"Ein Gourmand" by Henri Brispot, via Wikimedia Commons
Until his forties, the patient known as “RG” was a marathon runner. But at 42, he became a gourmand, a real foodie. He bought food guides, drove long distances to try fancy restaurants, at one point he even began hallucinating tastes. That’s when the doctors found a benign brain tumor, a fibroblastic meningioma, in his brain. They removed it, and RG continued on his taste journey, going so far as to become a highly regarded food critic.
Then, at the age of 58, during a routine MRI, lingering brain damage was found—some tumor tissue remained and was pushing on RG’s right amygdala. He had another surgery to reduce it. Then, within a month after the surgery, RG lost interest in gastronomy.
Rather than following the normal path of a gourmand and becoming a self-described “foodie” after reading a Michael Pollan book and signing up for Instagram, RG was afflicted with “gourmand syndrome.” First diagnosed in the late 1990s, gourmand syndrome was described in the journal Neurology as a “benign eating disorder associated with lesions involving parts of the right anterior cerebral hemisphere.” In other words, it’s a love of fancy restaurants and plates born out of brain damage.
A new study by Spanish researchers looked into how gourmand syndrome works and what specific changes come from lesions of the right amygdala and temporal pole. And it may explain why foodies don’t pick up on your revulsion when they begin describing brunch in excruciating detail.
Contrary to what you might think, there wasn’t any clear difference in abilities to taste or smell. The only real difference was that RG “had an unusual liking for salt (NaCl) at low and moderate concentrations, or, to put it another way, did not dislike the taste of salt as much as age-matched controls,” according to the study.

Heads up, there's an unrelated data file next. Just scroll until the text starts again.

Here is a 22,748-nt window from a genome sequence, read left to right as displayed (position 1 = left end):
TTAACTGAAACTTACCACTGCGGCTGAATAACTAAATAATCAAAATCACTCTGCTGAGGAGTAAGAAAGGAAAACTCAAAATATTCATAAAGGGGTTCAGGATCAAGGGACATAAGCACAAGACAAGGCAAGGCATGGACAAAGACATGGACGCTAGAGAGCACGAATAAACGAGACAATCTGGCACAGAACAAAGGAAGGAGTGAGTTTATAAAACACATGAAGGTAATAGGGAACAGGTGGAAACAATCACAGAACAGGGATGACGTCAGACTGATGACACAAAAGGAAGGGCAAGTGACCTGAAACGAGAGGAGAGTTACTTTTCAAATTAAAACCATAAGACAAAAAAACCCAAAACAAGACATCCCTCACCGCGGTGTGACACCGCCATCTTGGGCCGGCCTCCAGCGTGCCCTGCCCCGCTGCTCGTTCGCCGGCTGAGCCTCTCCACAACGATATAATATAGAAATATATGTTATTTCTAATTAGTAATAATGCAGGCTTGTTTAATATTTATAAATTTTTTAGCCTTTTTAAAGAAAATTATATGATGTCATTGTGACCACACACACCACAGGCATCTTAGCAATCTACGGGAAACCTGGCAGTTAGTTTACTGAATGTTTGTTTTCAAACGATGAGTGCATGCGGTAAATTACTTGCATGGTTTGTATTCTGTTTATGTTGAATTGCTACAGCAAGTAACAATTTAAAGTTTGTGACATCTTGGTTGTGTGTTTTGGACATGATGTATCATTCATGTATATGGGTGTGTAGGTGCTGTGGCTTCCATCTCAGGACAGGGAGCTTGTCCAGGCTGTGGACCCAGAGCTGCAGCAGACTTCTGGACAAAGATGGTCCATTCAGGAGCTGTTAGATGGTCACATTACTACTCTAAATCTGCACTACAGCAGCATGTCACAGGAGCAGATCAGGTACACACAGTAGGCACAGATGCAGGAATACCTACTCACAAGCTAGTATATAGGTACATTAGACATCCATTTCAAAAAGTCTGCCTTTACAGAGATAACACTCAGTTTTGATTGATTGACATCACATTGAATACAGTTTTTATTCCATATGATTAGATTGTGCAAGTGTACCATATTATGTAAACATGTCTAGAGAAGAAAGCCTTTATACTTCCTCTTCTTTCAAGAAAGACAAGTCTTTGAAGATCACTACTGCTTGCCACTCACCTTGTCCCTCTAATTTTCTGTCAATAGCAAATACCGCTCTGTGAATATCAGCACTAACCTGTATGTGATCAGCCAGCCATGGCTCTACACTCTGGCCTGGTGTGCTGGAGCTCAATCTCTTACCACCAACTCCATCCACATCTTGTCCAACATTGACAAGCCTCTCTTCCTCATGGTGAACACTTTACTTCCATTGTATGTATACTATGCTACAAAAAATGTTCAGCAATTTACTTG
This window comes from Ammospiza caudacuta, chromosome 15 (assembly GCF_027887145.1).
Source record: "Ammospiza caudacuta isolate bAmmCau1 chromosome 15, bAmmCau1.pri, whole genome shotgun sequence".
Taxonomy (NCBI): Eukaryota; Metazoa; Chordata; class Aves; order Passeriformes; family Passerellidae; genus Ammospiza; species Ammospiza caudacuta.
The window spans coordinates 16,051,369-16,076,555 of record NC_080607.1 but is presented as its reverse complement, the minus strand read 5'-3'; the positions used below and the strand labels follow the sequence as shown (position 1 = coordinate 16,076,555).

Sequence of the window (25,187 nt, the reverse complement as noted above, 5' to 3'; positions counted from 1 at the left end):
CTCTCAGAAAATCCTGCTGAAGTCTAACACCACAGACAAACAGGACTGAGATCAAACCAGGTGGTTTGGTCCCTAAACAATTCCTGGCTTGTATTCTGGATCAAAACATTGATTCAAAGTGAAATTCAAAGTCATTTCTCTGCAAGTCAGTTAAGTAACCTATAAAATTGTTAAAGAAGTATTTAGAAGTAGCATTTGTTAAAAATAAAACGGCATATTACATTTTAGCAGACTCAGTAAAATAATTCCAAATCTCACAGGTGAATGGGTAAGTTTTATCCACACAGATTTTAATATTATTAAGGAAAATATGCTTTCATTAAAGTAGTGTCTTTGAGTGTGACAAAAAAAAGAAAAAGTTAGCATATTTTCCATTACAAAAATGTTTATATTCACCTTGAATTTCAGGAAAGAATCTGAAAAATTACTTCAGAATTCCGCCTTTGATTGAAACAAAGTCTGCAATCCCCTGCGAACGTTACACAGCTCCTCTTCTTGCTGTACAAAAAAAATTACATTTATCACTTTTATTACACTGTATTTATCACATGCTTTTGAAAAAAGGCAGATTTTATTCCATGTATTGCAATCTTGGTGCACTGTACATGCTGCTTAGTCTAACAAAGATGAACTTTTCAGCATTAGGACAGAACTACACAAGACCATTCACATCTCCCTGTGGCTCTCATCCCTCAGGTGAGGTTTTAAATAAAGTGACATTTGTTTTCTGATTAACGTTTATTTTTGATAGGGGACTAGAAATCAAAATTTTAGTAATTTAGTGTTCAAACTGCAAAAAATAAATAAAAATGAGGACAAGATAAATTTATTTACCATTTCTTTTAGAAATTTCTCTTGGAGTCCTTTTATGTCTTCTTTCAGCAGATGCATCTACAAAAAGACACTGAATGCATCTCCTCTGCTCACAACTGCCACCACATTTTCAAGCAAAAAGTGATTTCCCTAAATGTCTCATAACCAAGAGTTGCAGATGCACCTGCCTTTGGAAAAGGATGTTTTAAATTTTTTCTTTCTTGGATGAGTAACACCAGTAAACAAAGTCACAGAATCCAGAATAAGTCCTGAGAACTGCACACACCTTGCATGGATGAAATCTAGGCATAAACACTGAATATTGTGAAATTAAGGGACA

One other unexpected revelation was that RG had a marked “reduction in the ability to detect face expressions of disgust.” Damaged amygdalas are associated with a reduced ability to recognize facial expressions, but damage to it has mostly be associated with an inability to recognize fear. The researchers didn’t see this disgust thing coming.
It's a fascinating finding, as it shows a correlation between a brain region and emotional and cognitive functions. But it's also not clear if it had any effect on RG's gourmand syndrome. As the authors write, "In relation to the impairment in identifying face expressions of disgust, it will be of interest to investigate whether other people with the gourmand syndrome associated with right temporal lobe damage also show this change in face emotion expression processing."
Gourmand syndrome is a benign condition in itself, so studying it and its weird expression of mild brain damage functions more as a way of better understanding the geography of the brain better. This is the first systematic study of the taste and olfactory status of a patient with a gourmand syndrome associated with damage to the right temporal lobe, and the researchers are eager to see if other patients with gourmand syndrome also show a deficit in understanding facial expressions.
On a personal level, I’d be interested in how patients respond to sighing and rolling of eyes as they enthusiastically describe how kale was used in the meal, since my own preliminary research finds a huge deficit in understanding when I’d rather not hear it.